The Family Man’s depiction of therapy has been objected to by counsellors, who believe it might deter first-time patients from opening up to mental health professionals. Experts clear the air
While The Family Man’s second season has been receiving rave reviews from fans, it has also attracted the ire of mental health professionals, who are calling out its portrayal of counsellors. From the therapist (played by the late Asif Basra) meting out advice to him talking to clients from a position of authority, there are several aspects of the on-screen therapeutic process that deviate from real life and, worryingly, may deter those considering seeking therapy from doing so. Experts debunk common misconceptions.
Dr Nahid Dave
>> A therapist will tell you what to do
“You will not receive direct answers or guidance about what to do with your life. That is not the role of the therapist. What your therapist will help you with, however, is to become more capable of making your own decisions,” explains Dr Nahid Dave, a psychiatrist at Thought Matters. She adds that therapy is not about convincing or persuading someone to do something, which is often an expectation expressed by clients’ partners or parents. “Therapists are not mind readers or messengers. It is a two-way process that will require willing and active participation and groundwork from the client as well,” she adds.
>> Your therapist will always be available to you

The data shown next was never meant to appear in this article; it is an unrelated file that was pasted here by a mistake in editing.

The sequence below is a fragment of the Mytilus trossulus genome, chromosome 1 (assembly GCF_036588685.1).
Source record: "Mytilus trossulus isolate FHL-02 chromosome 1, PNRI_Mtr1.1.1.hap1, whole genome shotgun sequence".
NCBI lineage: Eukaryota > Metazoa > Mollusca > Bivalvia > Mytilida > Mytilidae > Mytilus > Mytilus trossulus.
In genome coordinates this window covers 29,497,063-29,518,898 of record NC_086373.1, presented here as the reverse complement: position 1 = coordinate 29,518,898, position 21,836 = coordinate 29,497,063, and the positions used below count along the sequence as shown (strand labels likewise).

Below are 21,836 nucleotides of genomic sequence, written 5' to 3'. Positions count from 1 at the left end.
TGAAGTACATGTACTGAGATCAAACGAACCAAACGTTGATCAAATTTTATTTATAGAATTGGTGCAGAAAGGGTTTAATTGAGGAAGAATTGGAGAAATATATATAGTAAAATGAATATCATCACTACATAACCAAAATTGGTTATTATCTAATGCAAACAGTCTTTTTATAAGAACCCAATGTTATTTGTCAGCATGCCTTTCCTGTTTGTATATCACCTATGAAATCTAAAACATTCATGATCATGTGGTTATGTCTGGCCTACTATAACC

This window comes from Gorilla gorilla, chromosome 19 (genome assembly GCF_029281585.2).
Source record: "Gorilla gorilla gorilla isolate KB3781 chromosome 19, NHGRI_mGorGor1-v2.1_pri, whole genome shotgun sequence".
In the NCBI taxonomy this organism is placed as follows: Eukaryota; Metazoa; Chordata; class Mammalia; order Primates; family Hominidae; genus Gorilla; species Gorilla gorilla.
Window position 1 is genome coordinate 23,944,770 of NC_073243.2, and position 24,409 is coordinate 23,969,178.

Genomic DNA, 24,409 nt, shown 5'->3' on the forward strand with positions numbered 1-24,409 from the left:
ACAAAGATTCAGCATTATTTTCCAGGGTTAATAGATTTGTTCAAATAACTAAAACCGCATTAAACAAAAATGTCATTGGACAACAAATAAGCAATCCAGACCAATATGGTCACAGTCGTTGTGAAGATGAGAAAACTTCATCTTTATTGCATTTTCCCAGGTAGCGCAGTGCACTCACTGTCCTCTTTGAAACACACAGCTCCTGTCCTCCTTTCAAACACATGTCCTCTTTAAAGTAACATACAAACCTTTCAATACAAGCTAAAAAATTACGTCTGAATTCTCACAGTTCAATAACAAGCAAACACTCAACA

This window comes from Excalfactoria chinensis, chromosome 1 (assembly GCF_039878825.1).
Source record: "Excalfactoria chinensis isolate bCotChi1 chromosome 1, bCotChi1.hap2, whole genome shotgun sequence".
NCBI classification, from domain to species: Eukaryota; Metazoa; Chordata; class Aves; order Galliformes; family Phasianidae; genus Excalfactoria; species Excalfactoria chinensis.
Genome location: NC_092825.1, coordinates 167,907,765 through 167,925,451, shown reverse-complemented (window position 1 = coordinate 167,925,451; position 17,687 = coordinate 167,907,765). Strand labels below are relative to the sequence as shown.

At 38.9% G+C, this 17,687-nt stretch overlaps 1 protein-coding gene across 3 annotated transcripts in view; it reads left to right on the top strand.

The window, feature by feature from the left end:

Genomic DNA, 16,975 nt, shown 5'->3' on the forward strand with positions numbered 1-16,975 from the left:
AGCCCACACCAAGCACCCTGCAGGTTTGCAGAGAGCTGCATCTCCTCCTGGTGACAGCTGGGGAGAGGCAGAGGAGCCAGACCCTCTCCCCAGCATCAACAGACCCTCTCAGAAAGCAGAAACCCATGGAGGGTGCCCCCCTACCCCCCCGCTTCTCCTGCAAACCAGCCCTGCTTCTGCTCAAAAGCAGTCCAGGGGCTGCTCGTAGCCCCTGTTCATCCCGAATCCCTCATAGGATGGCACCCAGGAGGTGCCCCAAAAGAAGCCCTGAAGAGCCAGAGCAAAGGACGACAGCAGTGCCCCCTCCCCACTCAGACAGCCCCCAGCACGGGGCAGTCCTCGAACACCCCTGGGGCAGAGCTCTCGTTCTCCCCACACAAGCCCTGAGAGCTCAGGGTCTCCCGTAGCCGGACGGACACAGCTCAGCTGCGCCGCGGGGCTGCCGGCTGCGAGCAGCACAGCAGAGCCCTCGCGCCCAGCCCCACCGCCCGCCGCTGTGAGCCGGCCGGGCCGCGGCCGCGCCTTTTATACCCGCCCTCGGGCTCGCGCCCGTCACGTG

One of the most common challenges that therapists face is of establishing boundaries, says Dr Dave. “Clients often expect the therapist to be available on call whenever they face a crisis. Being constantly available isn’t just impractical but can also be detrimental as it enables dependency,” she says. It is therefore important to understand the difference between therapy and an SOS helpline.
>> You must research online
Many clients will seek answers for their problems online and then come to the session with a ready diagnosis. Through the session, they want to seek validation for their assumptions, says Dr Dave. “Remember the diagnosis often shifts as people change and evolve. The label is very fluid, and has no real bearing,” she adds. Instead, she recommends taking some time to make a list of every traumatic or difficult situation that has had a negative impact on your mental health. This will enable you to present a succinct summary during your first consultation instead of wasting time on unnecessary details. If a particular incident warrants further investigation, it can be explored during successive sessions with the therapist.
>> You will instantly feel better
Therapy is often an emotionally uncomfortable journey. While the first few sessions will make you feel better as they are designed to help you bond with and open up to your therapist, as you progress, your thought process will be challenged, and you will be called on to become accountable. “Every therapy session will not go well. However, this doesn’t mean that therapy isn’t working for you,” advises Arti Shroff, a clinical psychologist. “However, if you do not feel heard or understood, or your feedback is not acknowledged and incorporated into your treatment, consult another therapist,” she summarises.